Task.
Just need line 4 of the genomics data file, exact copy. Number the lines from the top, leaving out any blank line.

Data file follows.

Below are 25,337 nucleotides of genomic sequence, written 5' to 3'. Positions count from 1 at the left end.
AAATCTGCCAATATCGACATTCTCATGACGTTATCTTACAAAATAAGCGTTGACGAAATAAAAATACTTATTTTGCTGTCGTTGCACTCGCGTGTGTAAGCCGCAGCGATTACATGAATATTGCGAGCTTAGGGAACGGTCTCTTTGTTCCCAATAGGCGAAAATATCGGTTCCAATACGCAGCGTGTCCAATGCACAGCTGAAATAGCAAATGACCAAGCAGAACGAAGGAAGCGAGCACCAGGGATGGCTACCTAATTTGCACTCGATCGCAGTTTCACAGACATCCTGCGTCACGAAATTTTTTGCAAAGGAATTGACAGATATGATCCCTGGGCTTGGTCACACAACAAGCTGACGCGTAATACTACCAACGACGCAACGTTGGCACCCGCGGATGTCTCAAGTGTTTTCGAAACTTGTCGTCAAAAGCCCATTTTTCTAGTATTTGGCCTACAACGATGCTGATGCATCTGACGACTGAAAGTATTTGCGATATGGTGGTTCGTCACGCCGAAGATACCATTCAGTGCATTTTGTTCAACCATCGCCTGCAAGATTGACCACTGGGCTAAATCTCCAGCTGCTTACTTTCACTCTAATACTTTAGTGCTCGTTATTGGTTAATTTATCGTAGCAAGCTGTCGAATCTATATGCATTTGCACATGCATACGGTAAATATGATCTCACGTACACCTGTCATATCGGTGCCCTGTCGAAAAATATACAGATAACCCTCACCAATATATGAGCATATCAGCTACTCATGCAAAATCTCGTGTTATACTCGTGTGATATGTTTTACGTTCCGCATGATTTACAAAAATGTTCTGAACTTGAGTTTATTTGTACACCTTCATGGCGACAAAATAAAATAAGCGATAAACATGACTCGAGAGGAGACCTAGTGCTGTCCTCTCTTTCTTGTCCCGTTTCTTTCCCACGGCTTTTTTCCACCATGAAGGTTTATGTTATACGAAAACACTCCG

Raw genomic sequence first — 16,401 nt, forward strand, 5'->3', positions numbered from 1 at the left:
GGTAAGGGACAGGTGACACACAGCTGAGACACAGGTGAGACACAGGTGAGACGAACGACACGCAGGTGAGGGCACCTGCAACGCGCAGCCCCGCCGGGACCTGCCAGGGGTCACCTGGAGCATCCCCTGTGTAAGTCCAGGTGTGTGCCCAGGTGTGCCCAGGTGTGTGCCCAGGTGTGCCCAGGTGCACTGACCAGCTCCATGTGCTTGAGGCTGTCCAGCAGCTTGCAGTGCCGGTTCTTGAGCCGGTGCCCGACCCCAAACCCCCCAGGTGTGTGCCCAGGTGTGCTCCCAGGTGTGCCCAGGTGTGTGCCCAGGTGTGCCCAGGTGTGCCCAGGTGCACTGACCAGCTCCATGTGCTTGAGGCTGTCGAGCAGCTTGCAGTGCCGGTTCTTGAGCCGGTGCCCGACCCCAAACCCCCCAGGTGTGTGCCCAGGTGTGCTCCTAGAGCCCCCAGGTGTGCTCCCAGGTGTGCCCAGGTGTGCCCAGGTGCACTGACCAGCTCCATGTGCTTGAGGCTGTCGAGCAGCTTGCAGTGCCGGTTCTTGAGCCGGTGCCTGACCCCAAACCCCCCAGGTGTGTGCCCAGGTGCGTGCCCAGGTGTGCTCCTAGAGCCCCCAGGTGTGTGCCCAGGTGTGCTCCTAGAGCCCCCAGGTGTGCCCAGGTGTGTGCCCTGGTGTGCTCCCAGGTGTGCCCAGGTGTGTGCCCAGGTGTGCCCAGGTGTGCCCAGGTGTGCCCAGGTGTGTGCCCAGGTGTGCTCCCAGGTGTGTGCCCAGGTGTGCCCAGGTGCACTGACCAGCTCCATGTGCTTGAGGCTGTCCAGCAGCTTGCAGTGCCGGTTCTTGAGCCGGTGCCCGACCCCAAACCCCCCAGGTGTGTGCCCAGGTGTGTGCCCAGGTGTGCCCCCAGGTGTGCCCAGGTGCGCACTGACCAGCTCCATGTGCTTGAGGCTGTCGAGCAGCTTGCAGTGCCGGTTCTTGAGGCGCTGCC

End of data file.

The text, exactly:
GGTAAGGGACAGGTGACACACAGCTGAGACACAGGTGAGACACAGGTGAGACGAACGACACGCAGGTGAGGGCACCTGCAACGCGCAGCCCCGCCGGGACCTGCCAGGGGTCACCTGGAGCATCCCCTGTGTAAGTCCAGGTGTGTGCCCAGGTGTGCCCAGGTGTGTGCCCAGGTGTGCCCAGGTGCACTGACCAGCTCCATGTGCTTGAGGCTGTCCAGCAGCTTGCAGTGCCGGTTCTTGAGCCGGTGCCCGACCCCAAACCCCCCAGGTGTGTGCCCAGGTGTGCTCCCAGGTGTGCCCAGGTGTGTGCCCAGGTGTGCCCAGGTGTGCCCAGGTGCACTGACCAGCTCCATGTGCTTGAGGCTGTCGAGCAGCTTGCAGTGCCGGTTCTTGAGCCGGTGCCCGACCCCAAACCCCCCAGGTGTGTGCCCAGGTGTGCTCCTAGAGCCCCCAGGTGTGCTCCCAGGTGTGCCCAGGTGTGCCCAGGTGCACTGACCAGCTCCATGTGCTTGAGGCTGTCGAGCAGCTTGCAGTGCCGGTTCTTGAGCCGGTGCCTGACCCCAAACCCCCCAGGTGTGTGCCCAGGTGCGTGCCCAGGTGTGCTCCTAGAGCCCCCAGGTGTGTGCCCAGGTGTGCTCCTAGAGCCCCCAGGTGTGCCCAGGTGTGTGCCCTGGTGTGCTCCCAGGTGTGCCCAGGTGTGTGCCCAGGTGTGCCCAGGTGTGCCCAGGTGTGCCCAGGTGTGTGCCCAGGTGTGCTCCCAGGTGTGTGCCCAGGTGTGCCCAGGTGCACTGACCAGCTCCATGTGCTTGAGGCTGTCCAGCAGCTTGCAGTGCCGGTTCTTGAGCCGGTGCCCGACCCCAAACCCCCCAGGTGTGTGCCCAGGTGTGTGCCCAGGTGTGCCCCCAGGTGTGCCCAGGTGCGCACTGACCAGCTCCATGTGCTTGAGGCTGTCGAGCAGCTTGCAGTGCCGGTTCTTGAGGCGCTGCC